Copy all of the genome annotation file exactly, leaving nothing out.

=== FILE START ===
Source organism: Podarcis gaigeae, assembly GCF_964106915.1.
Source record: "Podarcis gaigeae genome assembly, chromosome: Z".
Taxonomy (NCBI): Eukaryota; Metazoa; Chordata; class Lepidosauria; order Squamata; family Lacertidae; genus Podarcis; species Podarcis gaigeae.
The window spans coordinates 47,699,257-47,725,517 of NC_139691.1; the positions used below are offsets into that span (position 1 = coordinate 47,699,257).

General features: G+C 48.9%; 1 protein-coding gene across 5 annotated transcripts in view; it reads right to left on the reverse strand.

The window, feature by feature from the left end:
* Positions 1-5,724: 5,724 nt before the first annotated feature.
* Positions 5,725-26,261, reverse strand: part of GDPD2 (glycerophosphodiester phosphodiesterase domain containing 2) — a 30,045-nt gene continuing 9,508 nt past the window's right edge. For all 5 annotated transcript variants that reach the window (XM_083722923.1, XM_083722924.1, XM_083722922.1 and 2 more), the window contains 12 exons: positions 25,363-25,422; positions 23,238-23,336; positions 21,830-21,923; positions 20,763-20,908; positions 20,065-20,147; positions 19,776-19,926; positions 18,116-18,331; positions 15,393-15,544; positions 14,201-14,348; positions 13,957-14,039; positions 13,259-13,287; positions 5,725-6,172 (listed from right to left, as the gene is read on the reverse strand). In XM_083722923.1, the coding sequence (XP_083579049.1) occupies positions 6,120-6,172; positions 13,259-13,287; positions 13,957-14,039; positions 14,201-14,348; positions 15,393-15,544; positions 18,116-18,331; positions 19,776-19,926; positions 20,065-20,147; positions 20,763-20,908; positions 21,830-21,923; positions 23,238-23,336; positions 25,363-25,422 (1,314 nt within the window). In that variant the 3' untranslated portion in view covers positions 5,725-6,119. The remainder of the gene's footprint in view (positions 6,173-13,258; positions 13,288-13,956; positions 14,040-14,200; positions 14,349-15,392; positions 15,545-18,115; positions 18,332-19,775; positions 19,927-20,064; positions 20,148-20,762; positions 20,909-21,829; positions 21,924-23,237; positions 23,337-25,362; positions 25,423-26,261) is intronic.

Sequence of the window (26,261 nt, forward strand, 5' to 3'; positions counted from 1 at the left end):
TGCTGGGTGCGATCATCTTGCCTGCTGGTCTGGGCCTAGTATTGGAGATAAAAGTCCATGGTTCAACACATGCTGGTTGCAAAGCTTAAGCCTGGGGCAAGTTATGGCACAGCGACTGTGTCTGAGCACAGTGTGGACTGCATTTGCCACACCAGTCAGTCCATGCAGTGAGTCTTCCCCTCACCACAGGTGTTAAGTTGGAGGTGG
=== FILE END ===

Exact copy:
Source organism: Podarcis gaigeae, assembly GCF_964106915.1.
Source record: "Podarcis gaigeae genome assembly, chromosome: Z".
Taxonomy (NCBI): Eukaryota; Metazoa; Chordata; class Lepidosauria; order Squamata; family Lacertidae; genus Podarcis; species Podarcis gaigeae.
The window spans coordinates 47,699,257-47,725,517 of NC_139691.1; the positions used below are offsets into that span (position 1 = coordinate 47,699,257).

General features: G+C 48.9%; 1 protein-coding gene across 5 annotated transcripts in view; it reads right to left on the reverse strand.

The window, feature by feature from the left end:
* Positions 1-5,724: 5,724 nt before the first annotated feature.
* Positions 5,725-26,261, reverse strand: part of GDPD2 (glycerophosphodiester phosphodiesterase domain containing 2) — a 30,045-nt gene continuing 9,508 nt past the window's right edge. For all 5 annotated transcript variants that reach the window (XM_083722923.1, XM_083722924.1, XM_083722922.1 and 2 more), the window contains 12 exons: positions 25,363-25,422; positions 23,238-23,336; positions 21,830-21,923; positions 20,763-20,908; positions 20,065-20,147; positions 19,776-19,926; positions 18,116-18,331; positions 15,393-15,544; positions 14,201-14,348; positions 13,957-14,039; positions 13,259-13,287; positions 5,725-6,172 (listed from right to left, as the gene is read on the reverse strand). In XM_083722923.1, the coding sequence (XP_083579049.1) occupies positions 6,120-6,172; positions 13,259-13,287; positions 13,957-14,039; positions 14,201-14,348; positions 15,393-15,544; positions 18,116-18,331; positions 19,776-19,926; positions 20,065-20,147; positions 20,763-20,908; positions 21,830-21,923; positions 23,238-23,336; positions 25,363-25,422 (1,314 nt within the window). In that variant the 3' untranslated portion in view covers positions 5,725-6,119. The remainder of the gene's footprint in view (positions 6,173-13,258; positions 13,288-13,956; positions 14,040-14,200; positions 14,349-15,392; positions 15,545-18,115; positions 18,332-19,775; positions 19,927-20,064; positions 20,148-20,762; positions 20,909-21,829; positions 21,924-23,237; positions 23,337-25,362; positions 25,423-26,261) is intronic.

Sequence of the window (26,261 nt, forward strand, 5' to 3'; positions counted from 1 at the left end):
TGCTGGGTGCGATCATCTTGCCTGCTGGTCTGGGCCTAGTATTGGAGATAAAAGTCCATGGTTCAACACATGCTGGTTGCAAAGCTTAAGCCTGGGGCAAGTTATGGCACAGCGACTGTGTCTGAGCACAGTGTGGACTGCATTTGCCACACCAGTCAGTCCATGCAGTGAGTCTTCCCCTCACCACAGGTGTTAAGTTGGAGGTGG